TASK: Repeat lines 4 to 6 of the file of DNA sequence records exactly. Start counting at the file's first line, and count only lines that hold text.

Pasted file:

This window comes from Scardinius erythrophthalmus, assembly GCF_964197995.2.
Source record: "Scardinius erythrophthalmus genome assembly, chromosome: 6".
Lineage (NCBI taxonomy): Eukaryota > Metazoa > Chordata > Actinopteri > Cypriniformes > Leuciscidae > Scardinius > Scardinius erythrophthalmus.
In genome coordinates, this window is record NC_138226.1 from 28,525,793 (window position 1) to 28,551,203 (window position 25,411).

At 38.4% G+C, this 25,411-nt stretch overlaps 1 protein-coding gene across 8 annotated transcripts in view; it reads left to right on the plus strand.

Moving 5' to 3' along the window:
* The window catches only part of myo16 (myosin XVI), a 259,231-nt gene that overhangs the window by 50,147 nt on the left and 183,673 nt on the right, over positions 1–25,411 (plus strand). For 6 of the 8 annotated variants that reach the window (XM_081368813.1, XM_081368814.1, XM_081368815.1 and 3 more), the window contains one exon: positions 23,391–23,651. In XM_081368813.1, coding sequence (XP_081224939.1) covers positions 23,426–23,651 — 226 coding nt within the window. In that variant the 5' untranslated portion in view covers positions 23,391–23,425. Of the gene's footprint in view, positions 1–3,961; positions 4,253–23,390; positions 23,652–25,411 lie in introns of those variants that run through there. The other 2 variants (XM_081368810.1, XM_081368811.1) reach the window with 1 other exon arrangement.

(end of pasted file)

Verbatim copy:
In genome coordinates, this window is record NC_138226.1 from 28,525,793 (window position 1) to 28,551,203 (window position 25,411).

At 38.4% G+C, this 25,411-nt stretch overlaps 1 protein-coding gene across 8 annotated transcripts in view; it reads left to right on the plus strand.

Moving 5' to 3' along the window: